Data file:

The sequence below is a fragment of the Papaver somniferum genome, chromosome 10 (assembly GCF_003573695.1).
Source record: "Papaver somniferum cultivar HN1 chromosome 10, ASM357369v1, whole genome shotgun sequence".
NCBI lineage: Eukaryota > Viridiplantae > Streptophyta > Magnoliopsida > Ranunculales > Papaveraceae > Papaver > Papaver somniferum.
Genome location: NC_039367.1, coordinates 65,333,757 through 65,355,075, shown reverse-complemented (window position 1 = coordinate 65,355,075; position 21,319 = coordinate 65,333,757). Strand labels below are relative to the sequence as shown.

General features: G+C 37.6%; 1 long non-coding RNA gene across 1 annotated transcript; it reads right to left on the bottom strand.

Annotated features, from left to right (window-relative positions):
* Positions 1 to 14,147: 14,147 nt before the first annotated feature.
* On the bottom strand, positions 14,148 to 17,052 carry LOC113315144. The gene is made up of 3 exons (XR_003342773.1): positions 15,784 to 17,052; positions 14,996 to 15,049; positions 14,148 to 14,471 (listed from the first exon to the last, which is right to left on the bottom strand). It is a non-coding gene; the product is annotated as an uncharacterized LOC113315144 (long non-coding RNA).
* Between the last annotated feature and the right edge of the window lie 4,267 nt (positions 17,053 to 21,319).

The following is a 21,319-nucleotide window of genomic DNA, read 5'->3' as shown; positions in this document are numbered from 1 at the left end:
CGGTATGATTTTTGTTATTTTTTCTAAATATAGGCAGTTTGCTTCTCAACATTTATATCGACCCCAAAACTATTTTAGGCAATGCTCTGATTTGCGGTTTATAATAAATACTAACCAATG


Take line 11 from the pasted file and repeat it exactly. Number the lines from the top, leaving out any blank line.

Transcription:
CGGTATGATTTTTGTTATTTTTTCTAAATATAGGCAGTTTGCTTCTCAACATTTATATCGACCCCAAAACTATTTTAGGCAATGCTCTGATTTGCGGTTTATAATAAATACTAACCAATG